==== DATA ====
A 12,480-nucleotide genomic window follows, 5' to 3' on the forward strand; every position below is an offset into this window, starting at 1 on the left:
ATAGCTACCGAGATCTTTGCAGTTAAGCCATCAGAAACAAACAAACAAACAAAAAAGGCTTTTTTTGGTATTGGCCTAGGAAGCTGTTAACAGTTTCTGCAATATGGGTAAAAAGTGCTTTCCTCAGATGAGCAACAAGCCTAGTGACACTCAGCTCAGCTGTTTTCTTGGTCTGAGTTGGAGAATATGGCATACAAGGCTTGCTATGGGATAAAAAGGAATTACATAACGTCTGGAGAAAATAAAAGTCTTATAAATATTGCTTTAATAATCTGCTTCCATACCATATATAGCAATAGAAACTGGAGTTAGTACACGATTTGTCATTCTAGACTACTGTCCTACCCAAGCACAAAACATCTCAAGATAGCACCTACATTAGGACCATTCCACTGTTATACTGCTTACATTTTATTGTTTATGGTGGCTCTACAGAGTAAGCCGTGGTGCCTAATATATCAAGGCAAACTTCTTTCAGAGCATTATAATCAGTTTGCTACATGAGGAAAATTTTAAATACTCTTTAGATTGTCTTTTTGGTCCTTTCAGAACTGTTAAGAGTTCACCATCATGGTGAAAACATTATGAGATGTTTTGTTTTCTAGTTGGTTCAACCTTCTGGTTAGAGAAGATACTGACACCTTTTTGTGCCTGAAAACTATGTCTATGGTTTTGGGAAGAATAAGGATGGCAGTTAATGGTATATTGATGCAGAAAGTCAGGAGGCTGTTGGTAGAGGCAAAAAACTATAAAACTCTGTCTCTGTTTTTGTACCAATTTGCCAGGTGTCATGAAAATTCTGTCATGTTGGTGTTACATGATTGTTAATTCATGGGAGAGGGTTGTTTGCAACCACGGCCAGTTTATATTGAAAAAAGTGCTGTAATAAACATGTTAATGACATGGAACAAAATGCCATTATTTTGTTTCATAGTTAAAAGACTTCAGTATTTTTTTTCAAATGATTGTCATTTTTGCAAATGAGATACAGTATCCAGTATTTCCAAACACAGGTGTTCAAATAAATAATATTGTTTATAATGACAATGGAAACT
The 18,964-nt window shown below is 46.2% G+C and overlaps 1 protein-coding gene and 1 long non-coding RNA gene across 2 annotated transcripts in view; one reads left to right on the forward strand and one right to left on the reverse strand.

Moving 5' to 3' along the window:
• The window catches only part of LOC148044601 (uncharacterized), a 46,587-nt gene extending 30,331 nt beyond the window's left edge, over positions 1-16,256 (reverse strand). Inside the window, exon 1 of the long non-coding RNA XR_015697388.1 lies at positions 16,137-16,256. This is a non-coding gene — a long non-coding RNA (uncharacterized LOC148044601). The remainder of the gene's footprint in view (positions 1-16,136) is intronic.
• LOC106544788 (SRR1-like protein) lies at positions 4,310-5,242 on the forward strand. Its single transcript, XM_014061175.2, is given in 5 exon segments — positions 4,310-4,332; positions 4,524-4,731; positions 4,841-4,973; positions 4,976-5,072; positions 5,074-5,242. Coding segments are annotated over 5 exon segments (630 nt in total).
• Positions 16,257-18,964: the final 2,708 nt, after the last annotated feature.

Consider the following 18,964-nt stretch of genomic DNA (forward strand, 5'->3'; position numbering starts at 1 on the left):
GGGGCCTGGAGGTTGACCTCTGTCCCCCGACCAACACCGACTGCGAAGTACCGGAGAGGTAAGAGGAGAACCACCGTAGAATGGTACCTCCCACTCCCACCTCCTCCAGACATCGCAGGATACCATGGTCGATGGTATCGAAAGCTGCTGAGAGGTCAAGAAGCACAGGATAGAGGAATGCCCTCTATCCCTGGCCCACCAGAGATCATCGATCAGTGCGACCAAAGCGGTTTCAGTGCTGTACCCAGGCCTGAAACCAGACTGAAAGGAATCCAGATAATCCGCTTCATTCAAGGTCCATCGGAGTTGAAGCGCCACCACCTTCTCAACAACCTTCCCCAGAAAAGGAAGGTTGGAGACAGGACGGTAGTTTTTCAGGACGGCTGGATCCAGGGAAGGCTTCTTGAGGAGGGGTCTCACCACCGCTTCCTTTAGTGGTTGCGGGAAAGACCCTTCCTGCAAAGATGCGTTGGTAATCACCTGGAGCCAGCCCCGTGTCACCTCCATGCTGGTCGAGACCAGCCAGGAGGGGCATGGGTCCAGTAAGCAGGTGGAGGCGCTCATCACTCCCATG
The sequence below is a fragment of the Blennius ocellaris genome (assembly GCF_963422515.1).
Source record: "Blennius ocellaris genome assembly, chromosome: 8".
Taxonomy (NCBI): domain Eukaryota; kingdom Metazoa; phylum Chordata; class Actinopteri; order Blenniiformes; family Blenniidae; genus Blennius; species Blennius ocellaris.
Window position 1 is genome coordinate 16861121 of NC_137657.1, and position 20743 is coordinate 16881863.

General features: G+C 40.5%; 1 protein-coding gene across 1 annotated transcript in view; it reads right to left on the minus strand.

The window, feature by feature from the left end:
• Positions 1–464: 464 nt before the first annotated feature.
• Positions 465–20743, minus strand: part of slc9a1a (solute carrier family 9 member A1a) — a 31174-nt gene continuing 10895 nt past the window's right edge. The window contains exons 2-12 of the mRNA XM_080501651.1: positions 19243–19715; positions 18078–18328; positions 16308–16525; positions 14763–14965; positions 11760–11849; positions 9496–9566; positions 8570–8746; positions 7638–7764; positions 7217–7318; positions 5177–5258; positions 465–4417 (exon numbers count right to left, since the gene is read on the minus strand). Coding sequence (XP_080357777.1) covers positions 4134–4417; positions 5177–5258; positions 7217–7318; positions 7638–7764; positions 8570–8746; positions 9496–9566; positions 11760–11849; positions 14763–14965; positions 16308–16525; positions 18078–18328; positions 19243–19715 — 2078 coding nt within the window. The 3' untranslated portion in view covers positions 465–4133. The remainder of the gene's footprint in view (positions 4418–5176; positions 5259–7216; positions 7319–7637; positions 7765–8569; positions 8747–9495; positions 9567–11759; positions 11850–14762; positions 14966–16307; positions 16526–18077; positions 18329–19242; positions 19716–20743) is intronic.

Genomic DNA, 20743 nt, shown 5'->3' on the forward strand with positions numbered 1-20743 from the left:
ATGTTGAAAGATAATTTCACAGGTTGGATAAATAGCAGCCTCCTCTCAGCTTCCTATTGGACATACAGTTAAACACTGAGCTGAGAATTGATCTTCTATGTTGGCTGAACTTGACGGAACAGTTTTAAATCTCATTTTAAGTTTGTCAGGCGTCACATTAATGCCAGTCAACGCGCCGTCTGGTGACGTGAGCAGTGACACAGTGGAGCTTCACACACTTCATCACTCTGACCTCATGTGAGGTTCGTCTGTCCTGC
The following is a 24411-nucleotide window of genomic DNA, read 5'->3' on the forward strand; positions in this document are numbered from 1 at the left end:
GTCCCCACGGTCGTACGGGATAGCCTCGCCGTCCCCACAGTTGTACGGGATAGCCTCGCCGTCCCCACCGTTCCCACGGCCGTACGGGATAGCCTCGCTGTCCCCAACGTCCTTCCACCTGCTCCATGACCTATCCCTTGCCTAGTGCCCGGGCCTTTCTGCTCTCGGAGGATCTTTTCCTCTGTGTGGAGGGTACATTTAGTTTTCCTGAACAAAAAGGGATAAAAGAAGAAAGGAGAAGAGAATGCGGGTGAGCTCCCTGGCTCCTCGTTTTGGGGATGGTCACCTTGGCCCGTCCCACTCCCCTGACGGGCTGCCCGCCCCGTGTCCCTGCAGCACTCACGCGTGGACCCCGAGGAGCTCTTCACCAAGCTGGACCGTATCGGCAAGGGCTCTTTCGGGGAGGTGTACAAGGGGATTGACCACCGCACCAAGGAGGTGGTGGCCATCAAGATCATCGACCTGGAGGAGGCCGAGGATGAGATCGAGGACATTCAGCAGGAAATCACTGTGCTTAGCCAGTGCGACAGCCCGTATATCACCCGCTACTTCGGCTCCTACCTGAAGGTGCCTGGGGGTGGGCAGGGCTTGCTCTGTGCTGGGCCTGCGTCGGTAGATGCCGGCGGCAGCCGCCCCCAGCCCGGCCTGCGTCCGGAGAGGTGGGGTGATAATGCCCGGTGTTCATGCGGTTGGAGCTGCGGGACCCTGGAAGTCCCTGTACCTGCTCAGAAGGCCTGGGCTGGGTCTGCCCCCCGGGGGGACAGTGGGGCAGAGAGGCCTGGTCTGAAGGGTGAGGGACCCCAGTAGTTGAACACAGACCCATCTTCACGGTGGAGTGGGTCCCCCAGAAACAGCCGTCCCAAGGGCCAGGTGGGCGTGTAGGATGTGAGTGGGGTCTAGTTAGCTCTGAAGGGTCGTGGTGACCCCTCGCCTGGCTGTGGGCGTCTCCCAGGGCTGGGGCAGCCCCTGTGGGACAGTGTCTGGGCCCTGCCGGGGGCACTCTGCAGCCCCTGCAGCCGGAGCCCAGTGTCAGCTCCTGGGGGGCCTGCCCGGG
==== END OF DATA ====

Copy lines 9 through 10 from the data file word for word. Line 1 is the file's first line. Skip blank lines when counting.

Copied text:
GGGGCCTGGAGGTTGACCTCTGTCCCCCGACCAACACCGACTGCGAAGTACCGGAGAGGTAAGAGGAGAACCACCGTAGAATGGTACCTCCCACTCCCACCTCCTCCAGACATCGCAGGATACCATGGTCGATGGTATCGAAAGCTGCTGAGAGGTCAAGAAGCACAGGATAGAGGAATGCCCTCTATCCCTGGCCCACCAGAGATCATCGATCAGTGCGACCAAAGCGGTTTCAGTGCTGTACCCAGGCCTGAAACCAGACTGAAAGGAATCCAGATAATCCGCTTCATTCAAGGTCCATCGGAGTTGAAGCGCCACCACCTTCTCAACAACCTTCCCCAGAAAAGGAAGGTTGGAGACAGGACGGTAGTTTTTCAGGACGGCTGGATCCAGGGAAGGCTTCTTGAGGAGGGGTCTCACCACCGCTTCCTTTAGTGGTTGCGGGAAAGACCCTTCCTGCAAAGATGCGTTGGTAATCACCTGGAGCCAGCCCCGTGTCACCTCCATGCTGGTCGAGACCAGCCAGGAGGGGCATGGGTCCAGTAAGCAGGTGGAGGCGCTCATCACTCCCATG
The sequence below is a fragment of the Blennius ocellaris genome (assembly GCF_963422515.1).